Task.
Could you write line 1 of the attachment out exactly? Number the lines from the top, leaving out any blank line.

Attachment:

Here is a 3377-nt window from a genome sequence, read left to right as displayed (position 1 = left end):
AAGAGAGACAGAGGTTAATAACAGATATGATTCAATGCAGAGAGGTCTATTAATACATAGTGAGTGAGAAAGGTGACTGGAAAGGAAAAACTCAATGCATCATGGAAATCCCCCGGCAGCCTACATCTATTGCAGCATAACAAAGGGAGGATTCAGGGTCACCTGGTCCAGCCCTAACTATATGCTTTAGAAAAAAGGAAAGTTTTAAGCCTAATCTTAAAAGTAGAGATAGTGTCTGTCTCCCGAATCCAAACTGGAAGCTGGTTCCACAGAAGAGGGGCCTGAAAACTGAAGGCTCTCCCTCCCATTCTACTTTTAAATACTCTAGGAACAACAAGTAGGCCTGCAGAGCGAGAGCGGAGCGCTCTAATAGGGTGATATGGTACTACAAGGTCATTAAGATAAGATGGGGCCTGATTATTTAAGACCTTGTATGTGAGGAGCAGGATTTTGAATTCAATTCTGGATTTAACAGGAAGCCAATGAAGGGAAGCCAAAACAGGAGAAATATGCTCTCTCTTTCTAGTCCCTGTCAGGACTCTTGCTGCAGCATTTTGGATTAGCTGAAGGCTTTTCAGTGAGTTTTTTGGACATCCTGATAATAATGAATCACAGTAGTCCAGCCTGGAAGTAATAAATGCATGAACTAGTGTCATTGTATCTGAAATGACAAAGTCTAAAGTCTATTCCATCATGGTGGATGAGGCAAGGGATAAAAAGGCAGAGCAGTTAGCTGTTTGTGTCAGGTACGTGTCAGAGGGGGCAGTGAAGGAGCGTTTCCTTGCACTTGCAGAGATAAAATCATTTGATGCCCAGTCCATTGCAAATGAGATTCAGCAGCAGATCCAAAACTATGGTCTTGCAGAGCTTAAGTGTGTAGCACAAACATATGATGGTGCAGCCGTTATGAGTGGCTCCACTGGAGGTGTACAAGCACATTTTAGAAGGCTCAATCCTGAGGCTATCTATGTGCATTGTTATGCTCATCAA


Here is a 3377-nt window from a genome sequence, read left to right as displayed (position 1 = left end):